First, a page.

FROM Yoni Appelbaum
Russia, China, and cyber security The White House sanctions Russia for meddling in the 2016 election. Why now? The move comes after Britain escalates its fight with the Kremlin over the suspected poisoning of a former Russian spy and his daughter on U.K. soil. Meanwhile, some experts argue China is better than Russia at infiltrating U.S. intelligence. How extensive is China’s spying network?
What's behind the secret messages between WikiLeaks and Trump Jr.? We look at the week in politics. Senator Al Franken had to apologize for inappropriate behavior. Donald Trump Jr. had been messaging with Wikileaks during the campaign. The House passed a tax cut that will affect nearly everyone.
How long will the romance between Trump and Democrats last? Washington, DC is still agog at the deal President Trump struck with Democrats to fund the government and raise the debt ceiling. Republicans are baffled and pointing fingers. Meanwhile, Democrats are scratching their heads -- and bracing for the return of Hillary Clinton and her book tour. The Hillary versus Bernie fight is alive and well.
Terror attacks, bombings and the presidential campaign Today's violent incidents have led to an exchange between Donald Trump and Hillary Clinton about how to prevent acts of terror. This morning on a phone call to Fox News' Fox and Friends, Trump addressed how as President he would use profiling to try to prevent acts of terror. "[Israel has] done an unbelievable job…. They see someone that's suspicious and they will profile. They will take that person in. They check. Do we have a choice?" At a news conference this morning Hillary Clinton called Trump a " recruiting sergeant " for terrorists. "We also know from the former head of our counterterrorism center, Matt Olsen, that the kinds of rhetoric and language that Mr. Trump has used is giving aid and comfort to our adversaries." Yoni Appelbaum, Politics Editor for the Atlantic, weighs the candidates' responses.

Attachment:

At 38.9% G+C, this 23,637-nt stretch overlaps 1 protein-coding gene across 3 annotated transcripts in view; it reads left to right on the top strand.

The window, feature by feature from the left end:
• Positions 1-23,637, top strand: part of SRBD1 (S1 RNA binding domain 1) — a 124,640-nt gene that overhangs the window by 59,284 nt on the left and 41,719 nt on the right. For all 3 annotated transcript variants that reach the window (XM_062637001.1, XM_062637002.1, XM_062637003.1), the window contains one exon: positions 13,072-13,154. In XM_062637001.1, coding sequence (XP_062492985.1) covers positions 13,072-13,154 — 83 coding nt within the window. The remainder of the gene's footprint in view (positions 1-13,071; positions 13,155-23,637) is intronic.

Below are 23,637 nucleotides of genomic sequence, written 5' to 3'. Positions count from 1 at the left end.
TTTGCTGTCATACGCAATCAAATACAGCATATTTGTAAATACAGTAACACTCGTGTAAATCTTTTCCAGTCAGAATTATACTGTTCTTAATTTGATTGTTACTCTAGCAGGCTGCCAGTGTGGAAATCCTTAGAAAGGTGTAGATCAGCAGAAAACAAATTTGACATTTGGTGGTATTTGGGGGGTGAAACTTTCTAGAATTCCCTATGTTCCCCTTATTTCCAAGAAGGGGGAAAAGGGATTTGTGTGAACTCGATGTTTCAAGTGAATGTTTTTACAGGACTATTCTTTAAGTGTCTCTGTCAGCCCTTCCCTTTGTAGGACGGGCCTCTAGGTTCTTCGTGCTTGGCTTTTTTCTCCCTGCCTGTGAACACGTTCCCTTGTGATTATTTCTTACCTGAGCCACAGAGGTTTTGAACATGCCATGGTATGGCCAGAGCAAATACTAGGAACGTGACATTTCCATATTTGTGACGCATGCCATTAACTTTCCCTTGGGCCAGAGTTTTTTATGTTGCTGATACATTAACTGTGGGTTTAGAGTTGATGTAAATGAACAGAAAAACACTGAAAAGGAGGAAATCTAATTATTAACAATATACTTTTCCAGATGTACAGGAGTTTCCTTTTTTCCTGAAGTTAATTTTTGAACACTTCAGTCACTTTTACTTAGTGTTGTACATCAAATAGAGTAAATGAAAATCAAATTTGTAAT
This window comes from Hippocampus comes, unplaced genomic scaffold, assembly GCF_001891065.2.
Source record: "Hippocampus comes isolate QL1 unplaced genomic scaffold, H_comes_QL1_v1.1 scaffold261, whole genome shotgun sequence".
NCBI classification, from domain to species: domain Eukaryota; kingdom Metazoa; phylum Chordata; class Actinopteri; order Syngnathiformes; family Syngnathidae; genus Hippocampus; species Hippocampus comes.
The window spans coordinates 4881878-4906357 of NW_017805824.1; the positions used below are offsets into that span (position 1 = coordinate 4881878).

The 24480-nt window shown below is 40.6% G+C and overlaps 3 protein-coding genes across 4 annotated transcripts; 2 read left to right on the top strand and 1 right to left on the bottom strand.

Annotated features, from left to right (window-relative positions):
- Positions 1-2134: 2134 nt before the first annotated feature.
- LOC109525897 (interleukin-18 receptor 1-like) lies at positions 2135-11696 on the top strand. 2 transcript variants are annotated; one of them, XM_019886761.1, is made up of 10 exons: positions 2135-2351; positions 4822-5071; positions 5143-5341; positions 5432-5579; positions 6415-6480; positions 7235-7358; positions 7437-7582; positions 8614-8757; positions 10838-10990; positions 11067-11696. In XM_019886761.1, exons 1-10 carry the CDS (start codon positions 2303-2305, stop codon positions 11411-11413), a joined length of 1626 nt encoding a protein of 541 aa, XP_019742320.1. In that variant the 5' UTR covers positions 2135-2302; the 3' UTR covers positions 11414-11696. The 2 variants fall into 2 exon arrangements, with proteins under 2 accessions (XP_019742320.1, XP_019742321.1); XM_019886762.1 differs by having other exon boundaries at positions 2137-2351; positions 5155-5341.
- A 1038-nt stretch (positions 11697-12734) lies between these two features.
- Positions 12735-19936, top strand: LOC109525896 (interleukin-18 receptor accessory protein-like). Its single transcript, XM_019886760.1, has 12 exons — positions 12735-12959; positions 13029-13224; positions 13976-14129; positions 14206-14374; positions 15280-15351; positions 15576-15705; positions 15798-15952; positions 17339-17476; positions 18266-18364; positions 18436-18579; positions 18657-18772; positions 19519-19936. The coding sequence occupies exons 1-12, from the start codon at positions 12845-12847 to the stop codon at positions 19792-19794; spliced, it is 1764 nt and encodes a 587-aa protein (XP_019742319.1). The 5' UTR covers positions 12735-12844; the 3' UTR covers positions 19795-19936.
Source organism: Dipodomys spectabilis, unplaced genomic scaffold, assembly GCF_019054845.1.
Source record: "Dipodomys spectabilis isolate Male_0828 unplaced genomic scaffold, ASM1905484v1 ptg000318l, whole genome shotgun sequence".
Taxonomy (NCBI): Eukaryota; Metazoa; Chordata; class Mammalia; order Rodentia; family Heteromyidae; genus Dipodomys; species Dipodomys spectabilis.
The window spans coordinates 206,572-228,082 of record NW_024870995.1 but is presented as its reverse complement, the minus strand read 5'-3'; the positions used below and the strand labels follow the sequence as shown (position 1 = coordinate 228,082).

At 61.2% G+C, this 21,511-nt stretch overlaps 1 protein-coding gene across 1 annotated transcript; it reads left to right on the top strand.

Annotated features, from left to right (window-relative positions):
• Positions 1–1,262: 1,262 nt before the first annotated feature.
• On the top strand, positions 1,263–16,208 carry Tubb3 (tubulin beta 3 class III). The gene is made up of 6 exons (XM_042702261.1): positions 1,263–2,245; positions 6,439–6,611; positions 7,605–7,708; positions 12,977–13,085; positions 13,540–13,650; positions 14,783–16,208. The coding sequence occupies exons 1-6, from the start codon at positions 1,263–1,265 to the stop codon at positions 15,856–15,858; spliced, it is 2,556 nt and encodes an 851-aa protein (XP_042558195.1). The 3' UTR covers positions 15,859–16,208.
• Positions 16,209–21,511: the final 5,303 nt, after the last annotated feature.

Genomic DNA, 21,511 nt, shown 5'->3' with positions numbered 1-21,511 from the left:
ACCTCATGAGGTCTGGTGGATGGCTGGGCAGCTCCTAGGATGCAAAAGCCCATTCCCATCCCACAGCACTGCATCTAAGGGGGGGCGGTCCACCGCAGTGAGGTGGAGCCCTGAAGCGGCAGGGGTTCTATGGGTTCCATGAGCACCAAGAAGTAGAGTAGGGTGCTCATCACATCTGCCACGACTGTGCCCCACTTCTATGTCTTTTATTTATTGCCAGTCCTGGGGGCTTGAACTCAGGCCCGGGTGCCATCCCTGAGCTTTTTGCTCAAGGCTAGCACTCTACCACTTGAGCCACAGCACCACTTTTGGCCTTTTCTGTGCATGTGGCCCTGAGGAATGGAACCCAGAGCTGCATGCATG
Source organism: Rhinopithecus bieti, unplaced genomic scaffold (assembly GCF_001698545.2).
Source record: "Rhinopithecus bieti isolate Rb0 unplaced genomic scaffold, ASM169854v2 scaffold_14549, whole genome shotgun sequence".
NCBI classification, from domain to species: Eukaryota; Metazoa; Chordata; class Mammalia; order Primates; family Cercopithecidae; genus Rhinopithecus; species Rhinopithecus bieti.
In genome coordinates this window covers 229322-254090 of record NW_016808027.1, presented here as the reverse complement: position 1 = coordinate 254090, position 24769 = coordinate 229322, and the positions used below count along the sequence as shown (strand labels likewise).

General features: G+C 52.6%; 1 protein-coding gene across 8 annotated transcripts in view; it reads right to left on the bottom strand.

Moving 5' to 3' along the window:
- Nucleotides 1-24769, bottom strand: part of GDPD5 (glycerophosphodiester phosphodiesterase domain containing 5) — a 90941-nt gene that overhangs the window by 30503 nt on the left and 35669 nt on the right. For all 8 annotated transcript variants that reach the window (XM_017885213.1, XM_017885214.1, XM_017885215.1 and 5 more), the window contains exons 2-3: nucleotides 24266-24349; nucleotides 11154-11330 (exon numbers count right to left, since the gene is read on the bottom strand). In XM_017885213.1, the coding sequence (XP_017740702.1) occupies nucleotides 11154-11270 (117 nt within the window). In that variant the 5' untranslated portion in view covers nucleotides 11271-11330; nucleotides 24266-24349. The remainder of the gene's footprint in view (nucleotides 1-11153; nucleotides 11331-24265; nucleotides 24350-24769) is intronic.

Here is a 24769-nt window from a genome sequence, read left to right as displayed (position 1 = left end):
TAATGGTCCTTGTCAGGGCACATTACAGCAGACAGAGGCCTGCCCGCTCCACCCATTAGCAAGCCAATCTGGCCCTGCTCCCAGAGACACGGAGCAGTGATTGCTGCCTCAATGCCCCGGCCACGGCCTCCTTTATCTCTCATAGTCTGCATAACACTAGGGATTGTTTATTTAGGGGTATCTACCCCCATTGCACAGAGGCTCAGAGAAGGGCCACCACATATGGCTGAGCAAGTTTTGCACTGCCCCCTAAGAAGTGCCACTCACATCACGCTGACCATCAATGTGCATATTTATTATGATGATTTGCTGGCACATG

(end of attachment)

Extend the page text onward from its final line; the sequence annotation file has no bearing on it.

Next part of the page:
George Saunders: Lincoln in the Bardo (Part I) Lincoln in the Bardo dramatizes a grieving President Lincoln as he visits the grave of his beloved son Willie, who died at age eleven. In the novel, the buried dead believe they're not dead -- "they're sick and refer to their coffins as "sick boxes."
Farewell LA freeways, Peter Shire is back Angelenos don't want more freeways but we seem not to want mass transit either. Metro has killed the 710 freeway extension, and bus and train ridership is down across the region. What's the future of getting around in LA? And, Peter Shire is having a comeback. What attracts a new generation to his playful ceramics and furniture?
Industry insights and lessons learned from memorable guests We have interesting guests on The Business, and sometimes our conversations are too long to fit into one show. This week we give you stories that were too good to leave on the cutting room floor, including some sharp insights on making it in the industry from David Mandel, David Simon, Shawn Levy and Matt Reeves.
Securing Public Spaces, Super Wealthy Asians Vehicles are increasingly being used as weapons, as seen in the London Bridge attack over the weekend and in New York’s Times Square last month. The Compton-based company Calpipe is designing security bollards to help make public spaces safer. And novelist Kevin Kwan satirizes the “crazy rich” Asian jet set and their luxurious tastes in his latest book, “Rich People Problems.”